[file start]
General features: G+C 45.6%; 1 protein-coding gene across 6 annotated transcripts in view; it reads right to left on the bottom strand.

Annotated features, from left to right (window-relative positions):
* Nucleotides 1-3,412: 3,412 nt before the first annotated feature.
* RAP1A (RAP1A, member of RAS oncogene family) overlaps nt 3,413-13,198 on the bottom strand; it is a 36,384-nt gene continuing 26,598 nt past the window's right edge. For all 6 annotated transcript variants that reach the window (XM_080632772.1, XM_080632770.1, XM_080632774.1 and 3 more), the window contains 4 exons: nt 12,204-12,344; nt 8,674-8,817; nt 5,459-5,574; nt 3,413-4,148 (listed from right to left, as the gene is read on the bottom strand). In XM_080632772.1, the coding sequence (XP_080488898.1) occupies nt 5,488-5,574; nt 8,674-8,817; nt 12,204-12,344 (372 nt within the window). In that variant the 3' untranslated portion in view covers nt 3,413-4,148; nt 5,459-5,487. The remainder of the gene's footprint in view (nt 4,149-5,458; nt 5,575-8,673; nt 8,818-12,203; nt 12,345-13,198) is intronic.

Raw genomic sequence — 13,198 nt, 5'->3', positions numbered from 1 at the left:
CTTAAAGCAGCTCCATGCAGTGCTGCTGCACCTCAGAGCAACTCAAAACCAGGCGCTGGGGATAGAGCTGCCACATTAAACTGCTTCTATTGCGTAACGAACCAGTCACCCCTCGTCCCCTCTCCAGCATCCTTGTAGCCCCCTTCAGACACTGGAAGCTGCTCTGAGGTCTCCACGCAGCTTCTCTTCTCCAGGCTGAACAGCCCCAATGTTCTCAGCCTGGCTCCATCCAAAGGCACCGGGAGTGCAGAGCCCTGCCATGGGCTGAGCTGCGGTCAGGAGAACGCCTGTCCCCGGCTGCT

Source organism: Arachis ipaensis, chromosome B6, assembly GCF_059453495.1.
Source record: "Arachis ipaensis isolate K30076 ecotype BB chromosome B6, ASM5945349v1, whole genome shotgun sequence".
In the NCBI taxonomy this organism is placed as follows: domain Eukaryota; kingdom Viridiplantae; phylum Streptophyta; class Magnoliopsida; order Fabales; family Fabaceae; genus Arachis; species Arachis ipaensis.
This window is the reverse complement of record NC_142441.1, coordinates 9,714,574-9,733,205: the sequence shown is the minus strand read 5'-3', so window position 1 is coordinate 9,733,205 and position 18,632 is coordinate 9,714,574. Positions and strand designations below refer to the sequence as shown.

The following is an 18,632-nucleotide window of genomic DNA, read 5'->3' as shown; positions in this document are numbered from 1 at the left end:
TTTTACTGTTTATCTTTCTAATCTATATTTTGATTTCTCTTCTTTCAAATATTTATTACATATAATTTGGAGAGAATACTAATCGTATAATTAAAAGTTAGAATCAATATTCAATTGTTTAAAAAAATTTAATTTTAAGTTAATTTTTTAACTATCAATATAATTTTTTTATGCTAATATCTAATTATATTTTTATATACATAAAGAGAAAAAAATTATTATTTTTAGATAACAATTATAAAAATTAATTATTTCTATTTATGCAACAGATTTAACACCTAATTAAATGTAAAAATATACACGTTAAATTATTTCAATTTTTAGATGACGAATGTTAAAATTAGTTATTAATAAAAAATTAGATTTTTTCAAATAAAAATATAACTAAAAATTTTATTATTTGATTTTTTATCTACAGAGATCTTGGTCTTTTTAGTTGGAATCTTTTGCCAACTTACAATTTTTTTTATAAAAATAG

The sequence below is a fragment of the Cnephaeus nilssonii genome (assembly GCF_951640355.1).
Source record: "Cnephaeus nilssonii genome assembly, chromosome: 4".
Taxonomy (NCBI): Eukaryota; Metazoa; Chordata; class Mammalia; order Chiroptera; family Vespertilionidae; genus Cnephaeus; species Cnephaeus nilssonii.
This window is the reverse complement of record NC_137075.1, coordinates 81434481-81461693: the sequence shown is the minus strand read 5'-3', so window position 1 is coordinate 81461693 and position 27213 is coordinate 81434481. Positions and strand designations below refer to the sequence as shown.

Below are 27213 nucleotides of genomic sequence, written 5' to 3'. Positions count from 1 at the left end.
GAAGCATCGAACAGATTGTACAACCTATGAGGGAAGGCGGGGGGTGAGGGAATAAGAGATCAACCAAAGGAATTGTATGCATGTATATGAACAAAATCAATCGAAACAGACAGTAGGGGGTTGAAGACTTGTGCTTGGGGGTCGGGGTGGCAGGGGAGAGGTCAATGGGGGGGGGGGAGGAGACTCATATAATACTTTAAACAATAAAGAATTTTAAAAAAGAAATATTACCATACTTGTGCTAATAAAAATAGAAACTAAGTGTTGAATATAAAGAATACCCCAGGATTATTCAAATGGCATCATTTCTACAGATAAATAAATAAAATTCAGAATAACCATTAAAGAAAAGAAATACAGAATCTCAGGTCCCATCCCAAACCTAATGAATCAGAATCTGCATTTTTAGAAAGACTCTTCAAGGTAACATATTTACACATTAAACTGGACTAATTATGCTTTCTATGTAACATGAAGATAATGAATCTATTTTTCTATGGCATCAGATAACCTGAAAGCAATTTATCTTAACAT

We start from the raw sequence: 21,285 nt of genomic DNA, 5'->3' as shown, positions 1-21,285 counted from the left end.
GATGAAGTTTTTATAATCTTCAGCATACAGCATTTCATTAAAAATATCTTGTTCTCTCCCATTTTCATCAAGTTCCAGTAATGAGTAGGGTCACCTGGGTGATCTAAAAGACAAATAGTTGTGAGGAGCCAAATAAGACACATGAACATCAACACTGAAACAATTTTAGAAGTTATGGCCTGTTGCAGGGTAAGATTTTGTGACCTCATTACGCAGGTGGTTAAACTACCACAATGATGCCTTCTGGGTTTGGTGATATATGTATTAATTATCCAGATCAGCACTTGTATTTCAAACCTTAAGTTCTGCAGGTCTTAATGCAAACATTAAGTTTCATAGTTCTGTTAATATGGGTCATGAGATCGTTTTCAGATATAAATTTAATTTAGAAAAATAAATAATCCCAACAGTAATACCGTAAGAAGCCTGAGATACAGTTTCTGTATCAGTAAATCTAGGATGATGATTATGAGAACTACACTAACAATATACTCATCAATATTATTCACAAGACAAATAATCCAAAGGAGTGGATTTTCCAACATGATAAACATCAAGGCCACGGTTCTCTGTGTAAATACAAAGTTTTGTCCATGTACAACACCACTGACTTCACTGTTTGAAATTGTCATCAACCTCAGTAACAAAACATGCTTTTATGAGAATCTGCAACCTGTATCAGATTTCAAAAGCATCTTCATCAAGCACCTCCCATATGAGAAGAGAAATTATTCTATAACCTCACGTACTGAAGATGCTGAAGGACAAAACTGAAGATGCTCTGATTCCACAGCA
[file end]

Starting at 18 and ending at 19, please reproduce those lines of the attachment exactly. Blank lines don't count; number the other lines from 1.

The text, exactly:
GAAGCATCGAACAGATTGTACAACCTATGAGGGAAGGCGGGGGGTGAGGGAATAAGAGATCAACCAAAGGAATTGTATGCATGTATATGAACAAAATCAATCGAAACAGACAGTAGGGGGTTGAAGACTTGTGCTTGGGGGTCGGGGTGGCAGGGGAGAGGTCAATGGGGGGGGGGGAGGAGACTCATATAATACTTTAAACAATAAAGAATTTTAAAAAAGAAATATTACCATACTTGTGCTAATAAAAATAGAAACTAAGTGTTGAATATAAAGAATACCCCAGGATTATTCAAATGGCATCATTTCTACAGATAAATAAATAAAATTCAGAATAACCATTAAAGAAAAGAAATACAGAATCTCAGGTCCCATCCCAAACCTAATGAATCAGAATCTGCATTTTTAGAAAGACTCTTCAAGGTAACATATTTACACATTAAACTGGACTAATTATGCTTTCTATGTAACATGAAGATAATGAATCTATTTTTCTATGGCATCAGATAACCTGAAAGCAATTTATCTTAACAT

We start from the raw sequence: 21,285 nt of genomic DNA, 5'->3' as shown, positions 1-21,285 counted from the left end.